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Title: 'Organising objects' : support for legal capacity in adult safeguarding and Article 12 of the UN Convention on the Rights of Persons with Disabilities
Author: Keeling, Amanda
ISNI:       0000 0004 6352 2340
Awarding Body: University of Nottingham
Current Institution: University of Nottingham
Date of Award: 2017
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This thesis explores social workers’ practice and understanding of support for the exercise of legal capacity in adult safeguarding. The impetus for this study was the ‘revolution’ of article 12 of the UN Convention on the Rights of Persons with Disabilities, which questioned fundamental and long-held legal positions on the rights of people with mental impairments to make decisions about their lives. This shift is a fundamental one, but there is very little existing empirical evidence of how such a revolutionary change in legal frameworks might actually work in practice, and what the challenges may be. Thus, this thesis aimed to empirically examine existing practice, to explore what the baseline of understanding was, and the difficulties that social workers encountered in using support mechanisms. An ethnographic approach was taken, with participant observation of an adult safeguarding team over a 17 week period, followed by interviews with 7 of the social workers who had been closely observed. The importance of this study is that the focus of the debate on article 12 has been on restoring legal capacity to individuals who had previously been denied it on the basis of their lack of mental capacity. While this is important, and is discussed in this thesis, the empirical work that forms the basis of this study demonstrates that denial of legal capacity affects a much wider group. In this context, ‘support’ may be less about supporting decisions in the particular instance, but rather supporting the individual to effect the decision that they have made, or to continue to be able to make decisions in the future. Using a theoretical framework of relational autonomy and universal vulnerability, the analysis shows that social workers the individual framing of mental capacity in the law means that they struggle accommodate the possibility of support for that mental capacity from a third party. Adults who have mental capacity but are considered ‘vulnerable’ are also significantly disempowered in the safeguarding framework. The social workers see the concept of mental capacity as overly limiting, and that vulnerable adults who are not captured by the Mental Capacity Act 2005 may still lack what this thesis terms ‘relational capacity’. A link made between vulnerability and a lack of relational capacity results in individuals being disempowered, kept as ‘objects to be organised’, rather than agentive subjects. The conclusion of this thesis is that the potential for undue influence in the exercise of support under article 12 is very possible. The data shows that we must consider carefully how we respond to this, building a universally enabling environment, rather than one which reduces agency and legal capacity.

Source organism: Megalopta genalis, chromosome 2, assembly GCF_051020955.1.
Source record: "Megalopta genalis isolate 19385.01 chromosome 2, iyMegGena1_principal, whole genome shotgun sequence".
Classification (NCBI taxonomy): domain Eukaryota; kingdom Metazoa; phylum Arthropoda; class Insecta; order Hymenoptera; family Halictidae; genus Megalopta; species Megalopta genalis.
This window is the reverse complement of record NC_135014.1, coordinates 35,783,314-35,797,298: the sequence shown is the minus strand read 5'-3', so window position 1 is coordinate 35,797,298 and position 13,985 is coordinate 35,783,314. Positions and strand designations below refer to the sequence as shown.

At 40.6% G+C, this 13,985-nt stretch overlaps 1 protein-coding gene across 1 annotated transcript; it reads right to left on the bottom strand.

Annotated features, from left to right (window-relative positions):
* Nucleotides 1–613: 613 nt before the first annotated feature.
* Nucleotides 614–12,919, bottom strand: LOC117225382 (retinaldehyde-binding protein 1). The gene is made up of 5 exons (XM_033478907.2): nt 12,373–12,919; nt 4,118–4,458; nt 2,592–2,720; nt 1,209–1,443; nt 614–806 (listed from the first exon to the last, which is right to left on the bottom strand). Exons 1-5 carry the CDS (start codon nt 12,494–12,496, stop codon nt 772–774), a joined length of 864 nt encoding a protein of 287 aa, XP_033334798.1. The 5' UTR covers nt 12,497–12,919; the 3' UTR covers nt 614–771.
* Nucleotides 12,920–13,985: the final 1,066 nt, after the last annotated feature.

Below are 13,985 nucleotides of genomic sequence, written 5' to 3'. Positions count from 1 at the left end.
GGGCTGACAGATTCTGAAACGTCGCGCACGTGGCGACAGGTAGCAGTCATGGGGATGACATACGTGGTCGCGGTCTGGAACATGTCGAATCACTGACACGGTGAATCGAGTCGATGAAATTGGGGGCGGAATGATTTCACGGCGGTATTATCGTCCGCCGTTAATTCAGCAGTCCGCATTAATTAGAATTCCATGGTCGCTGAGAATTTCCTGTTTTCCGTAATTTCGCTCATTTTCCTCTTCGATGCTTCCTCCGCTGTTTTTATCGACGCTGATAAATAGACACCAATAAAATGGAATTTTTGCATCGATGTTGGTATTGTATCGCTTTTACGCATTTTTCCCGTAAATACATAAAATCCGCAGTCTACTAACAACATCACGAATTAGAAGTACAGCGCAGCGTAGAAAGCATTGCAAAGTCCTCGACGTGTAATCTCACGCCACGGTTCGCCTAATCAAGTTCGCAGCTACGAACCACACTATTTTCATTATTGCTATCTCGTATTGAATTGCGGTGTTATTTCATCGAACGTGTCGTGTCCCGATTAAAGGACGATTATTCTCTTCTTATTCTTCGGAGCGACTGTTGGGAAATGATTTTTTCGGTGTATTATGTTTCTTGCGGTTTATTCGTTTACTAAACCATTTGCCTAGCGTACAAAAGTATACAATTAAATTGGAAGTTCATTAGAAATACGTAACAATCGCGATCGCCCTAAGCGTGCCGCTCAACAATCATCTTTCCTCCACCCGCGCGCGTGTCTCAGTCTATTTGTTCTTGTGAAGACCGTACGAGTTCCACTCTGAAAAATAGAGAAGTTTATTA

Supervisor: Not available Sponsor: Not available
Qualification Name: Thesis (Ph.D.) Qualification Level: Doctoral
EThOS ID:  DOI: Not available
Keywords: K Law (General)